Q: I’m shocked, shocked to have read this in the NY Times: “Hanging over the debt ceiling negotiations in Washington has been the threat that the United States could lose its AAA credit rating, a coveted measure of the federal government’s financial strength. But in corporate America, the top rating long ago became an anachronism.” Well, the US lost its AAA rating and maybe the NYT should too. That use of “anachronism” is just wrong. Someone has to uphold some standards. Perhaps you hold some sway with the wayward Times editors.
A: You’re right that the word “anachronism” was misused in that Aug. 2, 2011, article in the New York Times.
The reporter should have called the corporate AAA rating “a rarity,” as the headline writer did: “AAA Rating Is a Rarity in Business.”
But do we have any sway with Times editors? Fuggedaboutit! It’s been ages since we worked for the Gray Lady.
As for “anachronism,” English borrowed the word from French in the 17th century, but its roots are in the Greek words for backward and time.
The Oxford English Dictionary says the English word originally referred to an error in calculating time or fixing dates.
The earliest citation in the OED, dated sometime before 1646, is from Posthuma, a tract by the Orientalist John Gregory: “An error committed herein is called Anachronism.”
In the 19th century, the OED says, the word took on the sense that’s most common today: “Anything done or existing out of date; hence, anything which was proper to a former age, but is, or, if it existed, would be, out of harmony with the present.”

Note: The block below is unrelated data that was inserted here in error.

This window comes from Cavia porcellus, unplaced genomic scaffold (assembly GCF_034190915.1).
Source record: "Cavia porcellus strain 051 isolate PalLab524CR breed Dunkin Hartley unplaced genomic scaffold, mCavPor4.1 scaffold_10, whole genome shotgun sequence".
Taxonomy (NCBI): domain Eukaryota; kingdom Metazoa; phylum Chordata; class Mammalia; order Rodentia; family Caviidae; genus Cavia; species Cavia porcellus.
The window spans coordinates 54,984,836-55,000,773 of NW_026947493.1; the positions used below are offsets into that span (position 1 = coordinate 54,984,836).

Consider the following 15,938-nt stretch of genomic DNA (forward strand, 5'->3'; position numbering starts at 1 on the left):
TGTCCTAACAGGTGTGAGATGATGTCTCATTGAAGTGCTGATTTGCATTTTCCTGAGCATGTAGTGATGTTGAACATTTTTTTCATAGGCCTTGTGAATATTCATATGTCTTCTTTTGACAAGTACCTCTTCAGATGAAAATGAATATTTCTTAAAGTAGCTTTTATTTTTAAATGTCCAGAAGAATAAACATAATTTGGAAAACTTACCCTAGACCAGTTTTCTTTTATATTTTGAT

The first citation in the dictionary is from The Statesman’s Manual (1816), by the poet Samuel Taylor Coleridge: “If this one-eyed Experience does not seduce its worshipper into practical anachronisms.”
Here’s a more recent cite, from Mary McCarthy’s 1952 novel The Groves of Academe: “She herself was a smoldering anachronism, a throwback to one of those ardent young women of the Sixties, Turgenev’s heroines.”
Not all anachronisms, however, are throwbacks. Some of them go in the other direction—anachronistically forward, like a noticeable jet trail seen in a movie that’s set in the Old West.
We recently wrote a posting about anachronistic references in the television show Mad Men.
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